Ashes 1978-79- A closely fought series but a heavy defeat for Australia
1978-79 was the first Ashes series after the Packer defection. England, captained by Mike Brearley, had in its ranks Gooch, Gower, Randall (in their early years of Test Cricket and eager to make a mark for themselves). Boycott was the one established star in their batting. On the bowling front, England had Willis, Old and Hendrick supported by the two offies, Geoff Miller and John Emburey(recently in the news for the India coach post). Ian Botham was the only all rounder in either team.
Stop Gap Captain
Australian cricket was in turmoil…They had recalled Bob Simpson the previous year for the series against India to take on the Indian Spinners. And he had made a significant contribution. But now it was almost a completely unknown set of players. Later that season, Indians were to have a taste of several of these players on home turf but for now these were completely fresh faces…except for Graham Yallop(even he was under 10 tests old), who like Alvin Kallicharan (WI), was the ‘scape goat’ (stop gap) captain.
There were several players in both teams who had the potential to scale to greater heights but only a few did… Gower, Botham and Willis played significant role in England’s success in the early-mid 1980s. Gooch, Boycott and Emburey went on the rebel tour to South Africa in 1981…and were banned for 3 years…Gooch came back strongly in the late 80s and early 90s including captaining England. English fielding had been raised greatly with the emergence of Gower(he remained a fielder to watch till a weakened shoulder prevented him from throwing in his later days) and Randall.
Phenomenal Debut series for Hogg
The Australian story was a lot more sad. Only Allan Border from this set of players rose from the ‘Ashes’.
Rodney Hogg burst on to the international scene with 41 wickets in his debut series. No bowler had had such a phenomenal debut series. But unfortunately he had to take a back seat with the return of Thommo / Lillee. While he played on till 1985, he never was the same force again.
While Graeme Wood played on till 1985 and while he did make a reasonable contribution in terms of run scoring, he, to many,is remembered for something unusual- ‘The run out’ king - it was this series which started it all.
The elegant Kim Hughes, regarded as a terrific stroke player, was a star performer in the early 80s but had one of the most tearful exits(in the mid 80s) Aussie cricket has ever known. (Like Border, Hughes too scored heavily in India when they toured here end of 1979)
Graham Yallop, who had been thrown into the captaincy, courtesy absence of the star players, was by far Australia’s best batsman in 1978-79. With the return of WSC stars and the emergence of Border and Hughes in the middle order, Yallop faded away, without really making a big mark for himself.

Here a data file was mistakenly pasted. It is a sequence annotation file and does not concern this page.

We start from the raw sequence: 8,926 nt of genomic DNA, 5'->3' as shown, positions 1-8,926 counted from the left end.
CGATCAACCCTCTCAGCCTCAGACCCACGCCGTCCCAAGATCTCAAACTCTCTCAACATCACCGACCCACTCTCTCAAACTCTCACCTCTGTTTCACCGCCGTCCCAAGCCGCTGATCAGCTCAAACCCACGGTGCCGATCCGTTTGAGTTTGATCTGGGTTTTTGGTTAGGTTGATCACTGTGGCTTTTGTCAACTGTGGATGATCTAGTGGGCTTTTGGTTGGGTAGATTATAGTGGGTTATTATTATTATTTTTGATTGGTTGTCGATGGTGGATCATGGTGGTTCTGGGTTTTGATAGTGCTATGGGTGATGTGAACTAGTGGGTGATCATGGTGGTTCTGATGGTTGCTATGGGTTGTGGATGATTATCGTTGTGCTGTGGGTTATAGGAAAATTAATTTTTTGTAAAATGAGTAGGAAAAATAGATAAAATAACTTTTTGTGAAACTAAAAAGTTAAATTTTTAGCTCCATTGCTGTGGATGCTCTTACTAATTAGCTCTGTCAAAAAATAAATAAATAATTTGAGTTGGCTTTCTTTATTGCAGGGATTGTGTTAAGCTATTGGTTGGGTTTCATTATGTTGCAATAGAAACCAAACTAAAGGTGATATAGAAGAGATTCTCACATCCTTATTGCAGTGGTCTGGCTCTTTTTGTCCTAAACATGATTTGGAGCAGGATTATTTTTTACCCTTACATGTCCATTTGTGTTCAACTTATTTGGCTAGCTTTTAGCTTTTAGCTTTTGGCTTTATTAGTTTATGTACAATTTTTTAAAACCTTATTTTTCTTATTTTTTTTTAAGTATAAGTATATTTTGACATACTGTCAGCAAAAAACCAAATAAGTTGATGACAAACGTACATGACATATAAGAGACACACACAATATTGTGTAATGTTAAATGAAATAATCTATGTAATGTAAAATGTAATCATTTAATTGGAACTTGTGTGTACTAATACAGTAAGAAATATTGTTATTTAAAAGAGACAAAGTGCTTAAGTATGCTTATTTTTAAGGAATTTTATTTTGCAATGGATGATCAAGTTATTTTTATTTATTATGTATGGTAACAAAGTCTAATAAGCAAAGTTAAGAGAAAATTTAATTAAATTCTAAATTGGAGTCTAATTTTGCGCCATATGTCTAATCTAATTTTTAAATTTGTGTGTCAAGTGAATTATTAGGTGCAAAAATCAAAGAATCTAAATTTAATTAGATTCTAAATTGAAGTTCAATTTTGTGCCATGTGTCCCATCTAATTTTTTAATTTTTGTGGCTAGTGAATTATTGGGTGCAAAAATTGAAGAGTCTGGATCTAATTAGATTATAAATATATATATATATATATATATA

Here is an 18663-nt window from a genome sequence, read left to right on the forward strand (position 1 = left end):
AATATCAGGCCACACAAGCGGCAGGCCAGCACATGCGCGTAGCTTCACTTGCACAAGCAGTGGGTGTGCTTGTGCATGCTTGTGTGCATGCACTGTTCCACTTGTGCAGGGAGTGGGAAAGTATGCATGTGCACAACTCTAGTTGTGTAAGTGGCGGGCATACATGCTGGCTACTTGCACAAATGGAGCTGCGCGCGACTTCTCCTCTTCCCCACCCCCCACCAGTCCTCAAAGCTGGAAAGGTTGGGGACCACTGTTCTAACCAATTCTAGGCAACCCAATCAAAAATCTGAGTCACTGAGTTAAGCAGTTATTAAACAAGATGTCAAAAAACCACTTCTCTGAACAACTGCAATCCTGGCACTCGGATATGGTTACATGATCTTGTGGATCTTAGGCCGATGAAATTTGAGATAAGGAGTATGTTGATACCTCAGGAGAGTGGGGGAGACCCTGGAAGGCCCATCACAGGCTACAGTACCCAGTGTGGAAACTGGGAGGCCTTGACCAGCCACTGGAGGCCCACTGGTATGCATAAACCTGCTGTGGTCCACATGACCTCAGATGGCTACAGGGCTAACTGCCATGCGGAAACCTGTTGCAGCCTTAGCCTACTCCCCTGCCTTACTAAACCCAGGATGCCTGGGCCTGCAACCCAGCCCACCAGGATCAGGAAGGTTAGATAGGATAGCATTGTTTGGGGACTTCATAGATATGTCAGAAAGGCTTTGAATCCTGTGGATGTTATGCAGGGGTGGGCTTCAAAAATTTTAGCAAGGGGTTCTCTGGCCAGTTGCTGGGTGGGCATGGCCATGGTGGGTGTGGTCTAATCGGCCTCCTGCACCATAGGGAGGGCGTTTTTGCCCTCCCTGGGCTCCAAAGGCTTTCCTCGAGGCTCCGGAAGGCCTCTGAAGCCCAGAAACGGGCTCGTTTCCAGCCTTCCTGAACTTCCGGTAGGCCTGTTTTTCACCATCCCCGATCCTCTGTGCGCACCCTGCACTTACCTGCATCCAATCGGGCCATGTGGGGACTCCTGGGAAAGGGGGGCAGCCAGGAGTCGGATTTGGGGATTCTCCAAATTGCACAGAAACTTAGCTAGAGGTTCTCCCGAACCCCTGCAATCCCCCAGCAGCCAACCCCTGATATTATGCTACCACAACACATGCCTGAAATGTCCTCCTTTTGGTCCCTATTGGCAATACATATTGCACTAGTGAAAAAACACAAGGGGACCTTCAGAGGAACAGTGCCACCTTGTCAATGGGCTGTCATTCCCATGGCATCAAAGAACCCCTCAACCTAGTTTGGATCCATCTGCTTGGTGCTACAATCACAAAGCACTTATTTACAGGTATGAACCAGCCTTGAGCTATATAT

AB’s Debut series
Allan Border was the biggest beneficiary of the Packer defection. This series was a blessing in disguise for him. After a good debut series against England here, he had an excellent series in India in late 1979 scoring over 500 runs including a first test century in Madras and established himself as a permanent member of the middle order even after the return of the Packer players(Chappel, Hookes, Walters).
Captaincy makes a difference
Coming back to this series, in 5 out of the 6 tests, Yallop won the toss. And he had the opportunities, as a captain, in almost every test to capitalize and keep his side in the race…
In the first test at Brisbane, Yallop won the toss and on a green Gabba wicket elected to bat, slumped to 6/26 and never recovered to be bowled out for 160 on Day 1(Had he put England in, the scores may have been reversed).
He corrected himself in the 2nd test by putting England in on the WACA pitch. Hogg rocked the Englishmen with two early wickets and England was on the ropes at 3/40 but were allowed to recover to 300 plus.
Hogg’s 10 wicket haul at the MCG helped pull one back and raised Aussie hopes. A young and inexperienced non packer side had fought well with all its limitations. And this continued into the 4th and 5th tests.
In the fourth test, after bundling out England for 150 on day 1, Australia took a crucial 100 run 1st innings lead that could have been the foundation for squaring the series 2-2. Randall’s magnificent century helped England recover and then the spin twins, Miller and a young Emburey bundled out the Aussies in the 2nd innings.
Aussies still did not lose heart. But the 5th test was possibly the most tragic for them. For yet another time in the series, Yallop put England in and once again his quickies ran through the top order bowling them out for 160 on day 1. Yallop’s inexperience showed on the 3rd afternoon and 4th morning. His poor handling of trumpcard Jim Higgs, the leggie, in the 2nd innings on a turning track allowed England to recover from 6/130 to 360. Another captain and England may have been bundled out for under 200.
Throughout the series, Rodney Hogg helped Australia stay in contention with outstanding piece of fast bowling.
In almost every test, Australia had a chance and the 5-1 scoreline was not a true reflection of the closely fought test matches. Had Mike Brearley been captaining Australia, the result may have completely different.
For an Ashes battle, the 6 test matches series was played in front of almost empty stands.